Cowes is host to one of the world’s biggest sailing events – consider a move to this famous Isle of Wight town.
Words Lesley Gillilan
At the northernmost point of the island, this Solent harbour town is famous for August’s Cowes Week, one of the world’s oldest, most prestigious, sailing
regattas. And Cowes lives up to its reputation: with marinas, yacht clubs and chandleries, boating is part of its DNA. Its Medina Estuary shipyards have built every kind of vessel from speedboats to hovercraft to military destroyers. In summer, you can hardly move for yachties in Seafarer deck shoes and Musto Gore-Tex.
There are a lot of sailors here, agrees local resident Anne McDine, but that’s not the only reason people move to Cowes. Location is key. At the closest point to the mainland, Cowes offers the all-important Solent views, plus green spaces, local beaches and good schools. And if you know where to look, it’s not as expensive as its reputation might suggest.
The charm of the Old Town contrasts with its industrial quays on the Medina. For a quick change of scene, hop on the Floating Bridge chain ferry that crosses the river to East Cowes and English Heritage’s Osborne estate (Queen Victoria’s seaside palace). The views, Prince Albert said, are reminiscent of the Bay of Naples.
Anne grew up in Gurnard, on the west of Cowes. After a few years in London, she returned in 1996. Now manager of Cowes’ estate agency Megan Baker, she has seen a lot of changes since. A place that used to feel a little desolate out of season is now a vibrant town, teeming with boutiques and bars and busy all year round. ‘Cowes has a lovely atmosphere,’ she says. ‘I couldn’t imagine living anywhere else.’
WHERE TO BUY
For large detached houses at the top of the market, explore Egypt Esplanade, Queen’s Road or The Parade – anywhere on the water’s edge that offers moorings, Solent views or both. The Old Town offers some charming but pricey character properties, alongside blocks of modern apartments. For family houses, head for the riverside streets (around Pelham Road or York Street) on the more industrial west side of Cowes; or cross the river to East Cowes – the latter lacks the glamour of its nautical neighbour but offers cheaper homes and is closer to Ryde. For a quiet life, go for Gurnard, a seaside village suburb, a mile or so west of Cowes’ centre.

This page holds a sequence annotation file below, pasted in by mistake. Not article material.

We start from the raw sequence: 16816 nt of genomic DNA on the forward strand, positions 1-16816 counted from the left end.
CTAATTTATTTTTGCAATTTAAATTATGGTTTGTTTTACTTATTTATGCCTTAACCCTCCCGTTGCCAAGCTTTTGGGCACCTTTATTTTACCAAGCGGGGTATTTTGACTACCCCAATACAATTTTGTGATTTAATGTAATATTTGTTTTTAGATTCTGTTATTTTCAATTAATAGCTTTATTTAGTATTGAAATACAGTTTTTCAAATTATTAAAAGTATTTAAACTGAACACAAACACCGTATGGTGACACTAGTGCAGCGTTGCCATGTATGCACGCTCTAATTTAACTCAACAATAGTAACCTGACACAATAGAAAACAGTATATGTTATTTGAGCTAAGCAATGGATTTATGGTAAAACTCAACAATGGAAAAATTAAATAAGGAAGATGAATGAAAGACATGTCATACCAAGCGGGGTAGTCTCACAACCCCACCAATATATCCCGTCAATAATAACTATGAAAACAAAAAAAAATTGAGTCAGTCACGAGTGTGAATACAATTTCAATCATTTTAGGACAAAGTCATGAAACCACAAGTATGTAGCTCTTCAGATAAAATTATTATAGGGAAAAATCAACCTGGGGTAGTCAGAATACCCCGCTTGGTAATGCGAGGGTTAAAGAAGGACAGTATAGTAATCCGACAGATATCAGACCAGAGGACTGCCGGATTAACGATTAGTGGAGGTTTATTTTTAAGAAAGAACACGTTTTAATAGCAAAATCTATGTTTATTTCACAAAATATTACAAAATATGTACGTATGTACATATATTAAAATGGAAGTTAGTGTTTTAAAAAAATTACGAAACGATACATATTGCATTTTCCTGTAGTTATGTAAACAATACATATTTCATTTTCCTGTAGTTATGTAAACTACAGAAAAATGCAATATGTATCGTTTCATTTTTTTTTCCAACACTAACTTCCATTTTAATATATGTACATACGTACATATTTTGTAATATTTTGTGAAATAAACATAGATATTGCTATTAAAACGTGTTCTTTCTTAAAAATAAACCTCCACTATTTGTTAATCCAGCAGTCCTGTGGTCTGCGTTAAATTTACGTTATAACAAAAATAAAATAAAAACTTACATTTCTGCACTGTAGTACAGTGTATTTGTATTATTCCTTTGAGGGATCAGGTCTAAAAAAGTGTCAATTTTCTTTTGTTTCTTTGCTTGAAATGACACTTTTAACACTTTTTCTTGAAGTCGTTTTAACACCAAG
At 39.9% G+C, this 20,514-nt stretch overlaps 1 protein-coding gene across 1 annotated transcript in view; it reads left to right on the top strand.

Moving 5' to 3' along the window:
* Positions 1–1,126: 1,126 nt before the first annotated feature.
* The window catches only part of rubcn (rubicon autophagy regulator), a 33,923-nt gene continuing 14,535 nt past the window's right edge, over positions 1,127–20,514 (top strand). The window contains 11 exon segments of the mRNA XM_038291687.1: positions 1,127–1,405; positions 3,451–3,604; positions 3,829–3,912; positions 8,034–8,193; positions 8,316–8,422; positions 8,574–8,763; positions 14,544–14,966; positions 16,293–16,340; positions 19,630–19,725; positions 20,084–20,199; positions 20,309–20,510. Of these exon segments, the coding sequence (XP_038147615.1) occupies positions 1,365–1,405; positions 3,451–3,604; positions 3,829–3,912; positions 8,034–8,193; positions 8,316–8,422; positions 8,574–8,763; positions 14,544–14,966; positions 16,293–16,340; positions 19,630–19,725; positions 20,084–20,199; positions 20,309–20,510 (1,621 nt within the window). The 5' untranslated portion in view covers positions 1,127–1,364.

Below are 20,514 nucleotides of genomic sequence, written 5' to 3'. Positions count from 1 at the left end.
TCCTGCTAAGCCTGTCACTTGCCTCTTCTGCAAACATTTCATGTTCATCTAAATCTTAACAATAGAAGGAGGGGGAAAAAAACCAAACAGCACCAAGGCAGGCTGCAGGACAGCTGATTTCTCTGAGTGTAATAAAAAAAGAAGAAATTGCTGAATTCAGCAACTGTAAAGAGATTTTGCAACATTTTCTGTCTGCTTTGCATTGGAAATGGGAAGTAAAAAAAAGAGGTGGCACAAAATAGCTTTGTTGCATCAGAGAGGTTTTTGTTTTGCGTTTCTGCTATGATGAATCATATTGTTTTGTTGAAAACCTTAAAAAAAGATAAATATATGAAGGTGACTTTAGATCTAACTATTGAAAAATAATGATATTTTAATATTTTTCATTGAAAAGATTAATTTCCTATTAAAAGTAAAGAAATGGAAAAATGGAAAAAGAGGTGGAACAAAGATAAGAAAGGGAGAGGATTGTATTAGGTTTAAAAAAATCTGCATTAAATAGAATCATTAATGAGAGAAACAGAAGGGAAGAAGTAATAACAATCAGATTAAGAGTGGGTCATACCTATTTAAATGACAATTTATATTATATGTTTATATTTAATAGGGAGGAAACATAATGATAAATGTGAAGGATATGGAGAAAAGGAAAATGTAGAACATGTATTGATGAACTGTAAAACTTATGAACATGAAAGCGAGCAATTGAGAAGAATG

Although prime properties can fetch millionaire prices, there are homes to suit all pockets here: from £120-170,000 for a period two-up-two-down in, Tennyson Road, say, up to £1.175m for a detached with seven bedrooms and Solent views. In the centre of Cowes, family-size Victorian townhouses or prime-site flats range from £450-800,000; smaller homes can sell for £250-300,000. In East Cowes, you can pay as little as £250,000 for a four-bed period home.
Sailing and watersports are the big draws but there is also a golf course, tennis courts, beaches, and family-friendly green spaces (Northwood Park or the creeks and woodlands on the Hamstead Heritage Coast). Cyclists can take the old railway track along the banks of the Medina to Newport. Night life focuses on lively pubs (The Anchor in Cowes, The Lifeboat in East Cowes); and for eating out head to The Basque Kitchen (thebasquekitchen.co.uk
), The Coast Bar (thecoastbar.co.uk
) or, in Gurnard, The Little Gloster (thelittlegloster.com
). In Cowes Week, there is a Gin Festival, and in October the Isle of Wight Literary Festival. See visitisleofwight.co.uk
For locals who regularly commute to Southampton, the Red Jet high-speed passenger ferry from Cowes to the city takes about 25 minutes. From East Cowes, Red Funnel runs a vehicle ferry service to Southampton, which takes an hour (redfunnel.co.uk
). The drive to Ryde, where there is a Wightlink Fast Cat passenger service to Portsmouth, takes half an hour (wightlink.co.uk
). There’s also the 10-minute hovercraft service from Ryde to Portsmouth
). The nearest airport is Southampton International.
The local secondary is Cowes Enterprise College, an academy rated by Ofsted as Good.
As host to one of the biggest events on the yachting calendar, Cowes is a busy tourist spot, particularly in summer. Many locals find Cowes Week an event to be endured rather than enjoyed, but this is when you make time, perhaps, to explore other, quieter corners of this beautiful island – and it is only a week.
Cowes’ first boutique hotel opened last year, making use of a Grade II-listed, seaside townhouse that has been renovated to offer 14 elegant guests rooms (choose from Cosy, Comfy or Spacious) as well as a seafood restaurant (The Oyster Store). There are king-size half tester beds in blue and pebble-white rooms with roll-top tubs and sea views, wicker chairs on a walled sun terrace and, such luxury, a heated outdoor pool. Doubles from around £145 per night.
For more coastal living inspiration, head to our Move To section or pick up a copy of the magazine.
CAN YOU AFFORD IT?
East Cowes: £215,327
Isle of Wight: £300,775
Average house prices: [July 2021]. Source: RightMove